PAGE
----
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Business Confidence within the Engineering Industry

We are living in extraordinary times and like every industry, the events of 2020 have had a major impact on engineering. The sector has been crucial in the fight against COVID – helping to set up Nightingale Hospitals, producing new ventilator designs and driving innovation that enables people to continue living safely, such as the development of vital PPE.

Brexit also had an effect. Despite the trade deal, much is still made of the additional layer of bureaucracy leaving the EU has presented and could be viewed as an obstacle to UK business interests abroad.

So, faced with this stark economic backdrop and continuing uncertainty, how are those within the industry really feeling?



November 2020 ‘The Engineer’ annual business confidence survey with industry leaders

In November 2020, The Engineer conducted its first annual business confidence survey*. It asked industry leaders to share their thoughts on the year ahead, what technology areas and sectors they expect to dominate, and how they expect their own organisations to perform. The survey was completed by 389 respondents from a range of different sectors including manufacturing, automotive and aerospace. 90 per cent of the sample group were at senior engineer level or above, with the remaining respondents at CEO or MD level.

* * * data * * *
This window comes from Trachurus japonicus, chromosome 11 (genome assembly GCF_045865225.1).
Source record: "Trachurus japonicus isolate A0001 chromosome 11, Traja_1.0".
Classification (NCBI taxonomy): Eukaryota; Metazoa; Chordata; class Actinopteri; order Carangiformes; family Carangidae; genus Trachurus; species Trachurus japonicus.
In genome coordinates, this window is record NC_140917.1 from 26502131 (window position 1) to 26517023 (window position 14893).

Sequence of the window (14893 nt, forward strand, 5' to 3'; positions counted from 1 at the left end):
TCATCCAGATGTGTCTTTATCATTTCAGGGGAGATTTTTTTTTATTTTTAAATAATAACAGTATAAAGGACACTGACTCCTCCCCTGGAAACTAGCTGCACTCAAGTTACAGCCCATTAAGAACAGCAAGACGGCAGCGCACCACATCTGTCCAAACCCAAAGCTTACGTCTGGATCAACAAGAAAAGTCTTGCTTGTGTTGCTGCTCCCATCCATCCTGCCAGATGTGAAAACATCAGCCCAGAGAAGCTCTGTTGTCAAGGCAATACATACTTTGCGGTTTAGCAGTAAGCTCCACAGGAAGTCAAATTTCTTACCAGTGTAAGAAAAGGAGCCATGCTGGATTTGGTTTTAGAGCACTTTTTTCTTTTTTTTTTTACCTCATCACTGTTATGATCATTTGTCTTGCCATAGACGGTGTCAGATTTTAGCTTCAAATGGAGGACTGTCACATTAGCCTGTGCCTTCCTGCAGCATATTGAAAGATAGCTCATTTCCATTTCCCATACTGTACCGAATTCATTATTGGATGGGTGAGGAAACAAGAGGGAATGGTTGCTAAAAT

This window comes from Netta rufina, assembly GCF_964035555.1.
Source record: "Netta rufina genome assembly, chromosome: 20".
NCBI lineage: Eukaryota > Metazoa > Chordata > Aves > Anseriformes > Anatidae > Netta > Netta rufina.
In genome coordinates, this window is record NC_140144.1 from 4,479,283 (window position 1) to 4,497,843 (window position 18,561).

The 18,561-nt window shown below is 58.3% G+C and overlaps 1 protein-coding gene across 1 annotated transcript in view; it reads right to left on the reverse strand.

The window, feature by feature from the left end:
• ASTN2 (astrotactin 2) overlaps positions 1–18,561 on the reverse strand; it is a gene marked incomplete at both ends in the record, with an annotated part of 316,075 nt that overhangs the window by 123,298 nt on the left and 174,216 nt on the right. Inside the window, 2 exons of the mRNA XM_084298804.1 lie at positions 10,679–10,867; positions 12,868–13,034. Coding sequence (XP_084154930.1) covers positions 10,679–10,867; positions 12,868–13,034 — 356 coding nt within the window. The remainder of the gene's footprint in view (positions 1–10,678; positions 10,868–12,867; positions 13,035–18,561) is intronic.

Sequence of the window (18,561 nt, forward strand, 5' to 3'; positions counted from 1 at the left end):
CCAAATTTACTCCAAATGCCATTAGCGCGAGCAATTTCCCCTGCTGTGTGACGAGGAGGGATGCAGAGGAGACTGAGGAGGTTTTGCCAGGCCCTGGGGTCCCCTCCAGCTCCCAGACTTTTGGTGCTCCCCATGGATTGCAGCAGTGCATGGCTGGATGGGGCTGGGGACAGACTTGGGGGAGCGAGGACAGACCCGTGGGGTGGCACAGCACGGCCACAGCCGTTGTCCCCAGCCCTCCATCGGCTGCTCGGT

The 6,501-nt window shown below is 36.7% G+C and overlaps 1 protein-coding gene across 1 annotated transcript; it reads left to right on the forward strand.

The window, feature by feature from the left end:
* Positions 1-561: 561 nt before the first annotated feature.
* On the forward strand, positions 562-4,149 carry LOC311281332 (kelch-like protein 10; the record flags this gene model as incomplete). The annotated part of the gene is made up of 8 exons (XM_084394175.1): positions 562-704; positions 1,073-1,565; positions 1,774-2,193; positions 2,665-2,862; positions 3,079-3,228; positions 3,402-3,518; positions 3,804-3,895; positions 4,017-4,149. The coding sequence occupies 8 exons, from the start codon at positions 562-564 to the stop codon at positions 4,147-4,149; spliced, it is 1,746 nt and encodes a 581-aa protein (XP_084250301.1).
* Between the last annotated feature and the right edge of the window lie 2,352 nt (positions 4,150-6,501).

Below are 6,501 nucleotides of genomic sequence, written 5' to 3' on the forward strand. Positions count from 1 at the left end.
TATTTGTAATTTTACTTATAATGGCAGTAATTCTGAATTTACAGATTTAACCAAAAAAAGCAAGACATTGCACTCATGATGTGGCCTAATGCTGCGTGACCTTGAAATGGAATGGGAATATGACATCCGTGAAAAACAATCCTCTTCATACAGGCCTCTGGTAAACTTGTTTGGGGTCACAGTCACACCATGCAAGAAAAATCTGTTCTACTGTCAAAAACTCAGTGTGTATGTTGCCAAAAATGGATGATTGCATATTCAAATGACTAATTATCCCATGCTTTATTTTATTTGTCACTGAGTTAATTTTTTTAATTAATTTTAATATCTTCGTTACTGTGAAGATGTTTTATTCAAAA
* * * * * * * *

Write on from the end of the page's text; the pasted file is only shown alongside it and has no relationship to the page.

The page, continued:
• 50 per cent of respondents were confident about the year ahead
  • 85 per cent of said business confidence would be enhanced by a trade deal
  • A third expected investment in R&D and new product development to flatline
  • 54 percent said the pandemic has been a spur for innovation
  • Digitalisation and Automation were identified as key technology areas for 2021
  • The pharma, medical and renewables sectors were expected to enjoy a strong year

Survey findings reveal industry leaders are both concerned and bullish about prospects in 2021

The findings were enlightening and revealed an industry that is both concerned and unexpectedly bullish about the prospects for 2021. It’s clear that investing in the future will be key for 2021, along with greater collaboration between organisations in order to tap into new skills.

In a post-Brexit world, with the economic fallout from the pandemic, it’s more important than ever to champion our home-grown success stories. As the vaccination programme ramps up, the wheels of industry continue turning and we eventually start talking about the COVID-19 in the past tense, we can expect to see more successes evolving and the sector re-emerging stronger than ever.

* Source:

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